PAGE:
Author’s Note

In one of my writing projects, characters sometimes speak or think in a language other than English. As a writer, I need to be able to use that language when I feel it is necessary and I hope that reader will receive (consciously or subconsciously) the flavour or meaning that I am trying to convey in my choice. Of course, I understand, actually hope, that most of my readers won’t understand it. Small interjections that resemble those of English are pretty easy to figure out, and repeated words become familiar through context and use. But a whole sentence is a challenge that we both, writer and readers, will need to find a way through. 

There are various techniques for dealing with the use of a language other than English in a story, according to my experience as a reader. 

Glossary. Before the story if not much of the language is used, at the back if there’s a lot of it. To parse a sentence the reader looks up individual words until she gets the jist of the whole sentence.

Repeat in English. Give the phrase in the other language, then repeat it in English.

In-story translation. A creative variation on the above. Have a bilingual character repeat the question in English before answering it, or respond in such a way as to make the other speaker’s meaning clear.

Footnotes. Use the other language as desired, providing a translation in a footnote.

Endnotes. Same as above but using endnotes, either at the end of the chapter or chapter-by-chapter at the end of the story.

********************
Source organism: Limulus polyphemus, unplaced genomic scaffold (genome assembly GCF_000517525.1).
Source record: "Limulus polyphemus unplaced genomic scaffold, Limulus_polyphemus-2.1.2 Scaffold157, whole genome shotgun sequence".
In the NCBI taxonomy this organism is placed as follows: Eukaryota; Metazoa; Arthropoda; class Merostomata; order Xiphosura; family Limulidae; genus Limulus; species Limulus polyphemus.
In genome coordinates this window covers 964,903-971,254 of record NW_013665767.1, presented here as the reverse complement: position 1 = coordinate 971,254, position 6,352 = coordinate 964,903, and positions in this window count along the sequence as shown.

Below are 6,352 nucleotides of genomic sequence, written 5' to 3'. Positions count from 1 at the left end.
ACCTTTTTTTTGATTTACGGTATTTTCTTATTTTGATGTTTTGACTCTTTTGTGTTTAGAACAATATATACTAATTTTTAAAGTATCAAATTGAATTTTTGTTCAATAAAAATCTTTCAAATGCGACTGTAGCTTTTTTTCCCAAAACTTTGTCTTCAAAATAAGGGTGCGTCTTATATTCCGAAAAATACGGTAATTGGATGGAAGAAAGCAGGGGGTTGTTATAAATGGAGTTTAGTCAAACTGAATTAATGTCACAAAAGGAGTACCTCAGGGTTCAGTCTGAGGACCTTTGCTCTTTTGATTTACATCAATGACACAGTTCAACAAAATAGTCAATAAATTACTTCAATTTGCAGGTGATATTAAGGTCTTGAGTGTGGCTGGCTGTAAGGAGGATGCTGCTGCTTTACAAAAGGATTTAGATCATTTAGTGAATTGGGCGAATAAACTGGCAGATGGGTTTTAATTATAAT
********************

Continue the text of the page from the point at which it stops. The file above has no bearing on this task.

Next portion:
Instant translation. Introduced by e-reading. The publisher of the digital version of the book provides a pop-up translation feature that the reader can access by selecting the relevant word or phrase. 

Reader initiative. The reader enters the word or phrase into a translation app or asks someone who know the language to get the meaning. 

I confess I am an impatient reader and will guess at and or skip over foreign words and phrases until a sense of missing out on something begins to irritate me. Only then will I bother to use the tools the book provides. This includes footnotes; I’ll look at a few but ignore most of them, especially if the few I’ve looked at haven’t added anything significant to my reading. Endnotes even more so — I simply can’t be bothered to interrupt the flow and flip to the end of the chapter or the book. However, I will review them when I’m done reading the story. Same with glossaries — I’ll read through when the story is done to see if I missed anything.

What I’m saying is that I don’t think I’m the best guide as to what approach is the best here. So, I’m putting it out there. What should I do?

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